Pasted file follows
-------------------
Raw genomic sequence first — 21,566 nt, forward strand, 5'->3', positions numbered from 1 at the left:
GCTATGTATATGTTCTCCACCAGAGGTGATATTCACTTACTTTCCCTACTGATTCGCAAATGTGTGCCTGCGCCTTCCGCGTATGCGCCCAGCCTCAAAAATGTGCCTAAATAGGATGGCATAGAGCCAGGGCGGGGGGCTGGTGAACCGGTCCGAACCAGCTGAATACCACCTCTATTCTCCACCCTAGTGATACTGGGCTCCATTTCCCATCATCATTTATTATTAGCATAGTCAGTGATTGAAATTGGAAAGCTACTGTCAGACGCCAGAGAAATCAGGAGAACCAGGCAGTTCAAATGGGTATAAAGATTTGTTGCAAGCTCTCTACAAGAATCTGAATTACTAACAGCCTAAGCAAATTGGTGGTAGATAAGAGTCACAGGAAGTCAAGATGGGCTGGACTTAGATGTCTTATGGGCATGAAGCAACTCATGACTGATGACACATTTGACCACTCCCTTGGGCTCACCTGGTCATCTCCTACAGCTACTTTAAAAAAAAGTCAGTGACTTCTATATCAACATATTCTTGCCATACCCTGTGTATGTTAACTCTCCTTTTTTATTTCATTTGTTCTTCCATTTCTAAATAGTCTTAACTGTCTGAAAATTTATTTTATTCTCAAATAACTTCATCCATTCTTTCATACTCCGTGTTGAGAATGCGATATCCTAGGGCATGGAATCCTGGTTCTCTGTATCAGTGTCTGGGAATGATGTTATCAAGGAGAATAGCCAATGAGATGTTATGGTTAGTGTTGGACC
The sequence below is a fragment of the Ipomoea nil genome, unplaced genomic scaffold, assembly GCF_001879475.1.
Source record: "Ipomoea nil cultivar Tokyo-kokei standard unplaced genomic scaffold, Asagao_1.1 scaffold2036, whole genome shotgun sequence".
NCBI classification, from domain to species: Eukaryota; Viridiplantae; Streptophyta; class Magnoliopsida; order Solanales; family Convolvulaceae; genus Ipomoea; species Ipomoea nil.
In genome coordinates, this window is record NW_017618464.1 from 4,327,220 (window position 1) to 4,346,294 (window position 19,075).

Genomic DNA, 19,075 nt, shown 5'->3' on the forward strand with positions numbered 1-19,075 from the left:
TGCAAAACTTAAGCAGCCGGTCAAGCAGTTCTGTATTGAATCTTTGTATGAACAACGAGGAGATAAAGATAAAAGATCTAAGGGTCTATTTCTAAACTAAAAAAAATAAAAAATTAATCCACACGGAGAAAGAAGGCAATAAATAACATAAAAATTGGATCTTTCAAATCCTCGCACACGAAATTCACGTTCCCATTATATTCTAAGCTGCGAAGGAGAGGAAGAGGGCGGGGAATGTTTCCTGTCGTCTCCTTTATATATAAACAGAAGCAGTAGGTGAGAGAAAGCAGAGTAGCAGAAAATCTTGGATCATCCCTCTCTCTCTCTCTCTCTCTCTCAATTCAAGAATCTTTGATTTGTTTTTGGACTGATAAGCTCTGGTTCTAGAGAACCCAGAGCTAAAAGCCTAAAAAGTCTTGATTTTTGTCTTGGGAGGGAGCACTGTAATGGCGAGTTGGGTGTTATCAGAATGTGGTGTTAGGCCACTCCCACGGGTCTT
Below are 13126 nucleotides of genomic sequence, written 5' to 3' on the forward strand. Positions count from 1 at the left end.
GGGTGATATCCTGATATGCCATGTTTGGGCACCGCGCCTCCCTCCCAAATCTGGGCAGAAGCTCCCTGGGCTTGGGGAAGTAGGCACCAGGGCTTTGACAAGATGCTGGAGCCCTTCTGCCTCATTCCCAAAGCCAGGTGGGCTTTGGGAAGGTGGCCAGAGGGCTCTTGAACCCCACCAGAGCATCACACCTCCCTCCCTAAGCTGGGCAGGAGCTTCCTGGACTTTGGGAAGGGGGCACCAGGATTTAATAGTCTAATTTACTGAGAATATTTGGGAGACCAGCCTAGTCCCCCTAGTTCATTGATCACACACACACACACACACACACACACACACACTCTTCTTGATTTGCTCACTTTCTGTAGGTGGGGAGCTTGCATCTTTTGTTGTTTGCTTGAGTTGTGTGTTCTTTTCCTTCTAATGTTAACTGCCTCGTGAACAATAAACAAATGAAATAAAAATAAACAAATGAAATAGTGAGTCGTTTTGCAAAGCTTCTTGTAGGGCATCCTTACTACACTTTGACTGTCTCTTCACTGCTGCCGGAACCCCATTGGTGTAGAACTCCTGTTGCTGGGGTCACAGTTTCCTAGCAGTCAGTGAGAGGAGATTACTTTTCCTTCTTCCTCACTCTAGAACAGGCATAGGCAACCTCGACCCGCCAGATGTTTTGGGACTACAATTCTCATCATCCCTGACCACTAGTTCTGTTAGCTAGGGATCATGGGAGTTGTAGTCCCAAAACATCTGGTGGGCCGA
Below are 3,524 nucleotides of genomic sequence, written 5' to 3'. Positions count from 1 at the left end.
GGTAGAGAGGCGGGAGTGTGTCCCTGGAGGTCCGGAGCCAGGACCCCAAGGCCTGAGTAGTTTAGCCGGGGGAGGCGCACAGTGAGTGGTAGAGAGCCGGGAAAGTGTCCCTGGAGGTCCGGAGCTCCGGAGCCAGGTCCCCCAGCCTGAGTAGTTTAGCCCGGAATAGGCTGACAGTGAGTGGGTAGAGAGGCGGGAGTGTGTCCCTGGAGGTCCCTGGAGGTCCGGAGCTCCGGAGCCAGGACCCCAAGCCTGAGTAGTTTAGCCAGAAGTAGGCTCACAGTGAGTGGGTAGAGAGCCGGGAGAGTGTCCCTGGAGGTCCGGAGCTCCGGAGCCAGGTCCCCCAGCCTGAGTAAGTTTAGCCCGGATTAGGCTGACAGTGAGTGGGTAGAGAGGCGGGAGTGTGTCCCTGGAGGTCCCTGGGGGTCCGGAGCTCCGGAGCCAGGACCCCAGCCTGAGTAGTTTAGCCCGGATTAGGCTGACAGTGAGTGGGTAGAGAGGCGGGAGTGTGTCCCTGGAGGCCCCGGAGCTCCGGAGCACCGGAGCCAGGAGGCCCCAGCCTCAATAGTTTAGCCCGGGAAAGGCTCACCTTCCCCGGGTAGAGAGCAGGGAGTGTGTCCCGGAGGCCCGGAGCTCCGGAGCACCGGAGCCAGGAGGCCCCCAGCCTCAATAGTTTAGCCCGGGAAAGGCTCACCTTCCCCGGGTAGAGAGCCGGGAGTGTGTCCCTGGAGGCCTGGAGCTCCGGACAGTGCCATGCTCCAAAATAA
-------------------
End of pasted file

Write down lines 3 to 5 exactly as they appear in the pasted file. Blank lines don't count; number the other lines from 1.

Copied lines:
The sequence below is a fragment of the Ipomoea nil genome, unplaced genomic scaffold, assembly GCF_001879475.1.
Source record: "Ipomoea nil cultivar Tokyo-kokei standard unplaced genomic scaffold, Asagao_1.1 scaffold2036, whole genome shotgun sequence".
NCBI classification, from domain to species: Eukaryota; Viridiplantae; Streptophyta; class Magnoliopsida; order Solanales; family Convolvulaceae; genus Ipomoea; species Ipomoea nil.